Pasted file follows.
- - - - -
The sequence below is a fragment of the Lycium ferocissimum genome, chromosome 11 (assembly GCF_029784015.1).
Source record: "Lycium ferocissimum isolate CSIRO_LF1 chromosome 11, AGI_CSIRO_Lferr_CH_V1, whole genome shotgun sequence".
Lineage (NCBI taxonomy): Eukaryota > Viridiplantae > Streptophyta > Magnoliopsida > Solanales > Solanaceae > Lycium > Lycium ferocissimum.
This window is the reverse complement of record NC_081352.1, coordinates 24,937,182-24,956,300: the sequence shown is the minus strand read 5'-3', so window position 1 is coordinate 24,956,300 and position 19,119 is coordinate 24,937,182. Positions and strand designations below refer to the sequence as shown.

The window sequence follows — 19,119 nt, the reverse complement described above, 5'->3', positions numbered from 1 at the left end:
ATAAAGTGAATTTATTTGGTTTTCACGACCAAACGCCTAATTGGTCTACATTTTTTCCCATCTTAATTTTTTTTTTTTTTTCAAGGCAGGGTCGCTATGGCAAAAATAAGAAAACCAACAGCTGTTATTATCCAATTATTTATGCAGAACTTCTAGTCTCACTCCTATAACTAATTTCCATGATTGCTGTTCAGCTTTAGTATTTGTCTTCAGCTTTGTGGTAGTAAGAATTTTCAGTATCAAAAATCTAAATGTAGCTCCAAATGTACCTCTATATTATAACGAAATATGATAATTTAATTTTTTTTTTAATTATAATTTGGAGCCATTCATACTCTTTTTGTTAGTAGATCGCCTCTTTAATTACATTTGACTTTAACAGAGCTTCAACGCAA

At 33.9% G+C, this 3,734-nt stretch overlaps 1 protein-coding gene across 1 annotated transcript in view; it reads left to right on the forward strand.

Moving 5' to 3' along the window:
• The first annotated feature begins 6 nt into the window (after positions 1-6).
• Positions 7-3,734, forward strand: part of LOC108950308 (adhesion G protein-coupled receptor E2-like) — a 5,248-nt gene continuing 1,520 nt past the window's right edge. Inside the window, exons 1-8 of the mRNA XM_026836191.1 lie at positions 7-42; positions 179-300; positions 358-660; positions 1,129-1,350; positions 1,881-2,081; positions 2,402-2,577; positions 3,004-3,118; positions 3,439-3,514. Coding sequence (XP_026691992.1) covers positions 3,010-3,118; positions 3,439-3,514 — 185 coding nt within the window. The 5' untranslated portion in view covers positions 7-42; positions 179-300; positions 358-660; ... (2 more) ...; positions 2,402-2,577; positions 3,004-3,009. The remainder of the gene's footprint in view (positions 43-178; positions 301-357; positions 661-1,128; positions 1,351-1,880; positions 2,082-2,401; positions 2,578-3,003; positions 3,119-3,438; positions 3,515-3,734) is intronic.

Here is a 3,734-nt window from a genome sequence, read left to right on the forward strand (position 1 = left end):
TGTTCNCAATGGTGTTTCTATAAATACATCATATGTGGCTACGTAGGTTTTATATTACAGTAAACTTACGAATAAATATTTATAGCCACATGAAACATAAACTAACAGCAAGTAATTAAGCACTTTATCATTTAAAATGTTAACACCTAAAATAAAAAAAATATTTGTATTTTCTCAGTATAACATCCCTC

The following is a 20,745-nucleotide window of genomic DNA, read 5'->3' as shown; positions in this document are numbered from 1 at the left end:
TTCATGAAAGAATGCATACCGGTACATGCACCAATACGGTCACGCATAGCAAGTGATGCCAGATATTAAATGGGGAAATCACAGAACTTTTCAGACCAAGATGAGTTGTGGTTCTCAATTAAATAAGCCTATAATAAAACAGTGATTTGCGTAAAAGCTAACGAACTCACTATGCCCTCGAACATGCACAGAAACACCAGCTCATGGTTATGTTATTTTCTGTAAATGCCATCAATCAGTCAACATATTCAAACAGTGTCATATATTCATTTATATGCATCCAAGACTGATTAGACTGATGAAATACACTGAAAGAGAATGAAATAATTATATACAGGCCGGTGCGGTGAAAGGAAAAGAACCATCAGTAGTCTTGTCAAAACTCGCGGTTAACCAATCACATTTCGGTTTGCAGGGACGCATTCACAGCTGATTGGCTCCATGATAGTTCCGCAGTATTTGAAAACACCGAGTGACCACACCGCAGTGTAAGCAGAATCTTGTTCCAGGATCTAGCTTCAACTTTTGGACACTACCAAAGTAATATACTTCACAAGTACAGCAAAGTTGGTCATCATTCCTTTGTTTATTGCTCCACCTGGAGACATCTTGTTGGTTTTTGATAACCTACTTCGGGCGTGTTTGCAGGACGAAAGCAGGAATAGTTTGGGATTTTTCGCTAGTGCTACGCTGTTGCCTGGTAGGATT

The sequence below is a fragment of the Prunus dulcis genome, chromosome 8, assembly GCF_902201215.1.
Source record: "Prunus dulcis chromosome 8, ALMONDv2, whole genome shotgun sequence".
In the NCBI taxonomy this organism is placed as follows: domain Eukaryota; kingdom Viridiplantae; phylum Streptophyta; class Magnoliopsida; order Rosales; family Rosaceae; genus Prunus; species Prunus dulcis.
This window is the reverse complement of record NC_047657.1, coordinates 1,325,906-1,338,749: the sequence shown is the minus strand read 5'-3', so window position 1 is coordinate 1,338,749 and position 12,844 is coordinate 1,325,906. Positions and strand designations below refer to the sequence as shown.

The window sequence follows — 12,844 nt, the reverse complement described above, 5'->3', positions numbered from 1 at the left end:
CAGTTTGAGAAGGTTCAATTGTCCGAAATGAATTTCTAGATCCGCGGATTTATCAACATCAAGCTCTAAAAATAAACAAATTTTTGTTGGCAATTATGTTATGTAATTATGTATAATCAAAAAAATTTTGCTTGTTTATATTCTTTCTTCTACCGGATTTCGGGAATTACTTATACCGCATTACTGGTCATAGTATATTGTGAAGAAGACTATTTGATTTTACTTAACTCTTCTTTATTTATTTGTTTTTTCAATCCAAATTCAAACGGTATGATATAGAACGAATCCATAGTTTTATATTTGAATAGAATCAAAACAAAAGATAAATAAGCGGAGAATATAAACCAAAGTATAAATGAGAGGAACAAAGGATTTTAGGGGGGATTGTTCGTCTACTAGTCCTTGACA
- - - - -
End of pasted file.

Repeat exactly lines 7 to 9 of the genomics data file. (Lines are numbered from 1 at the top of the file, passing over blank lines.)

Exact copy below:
At 33.9% G+C, this 3,734-nt stretch overlaps 1 protein-coding gene across 1 annotated transcript in view; it reads left to right on the forward strand.

Moving 5' to 3' along the window:
• The first annotated feature begins 6 nt into the window (after positions 1-6).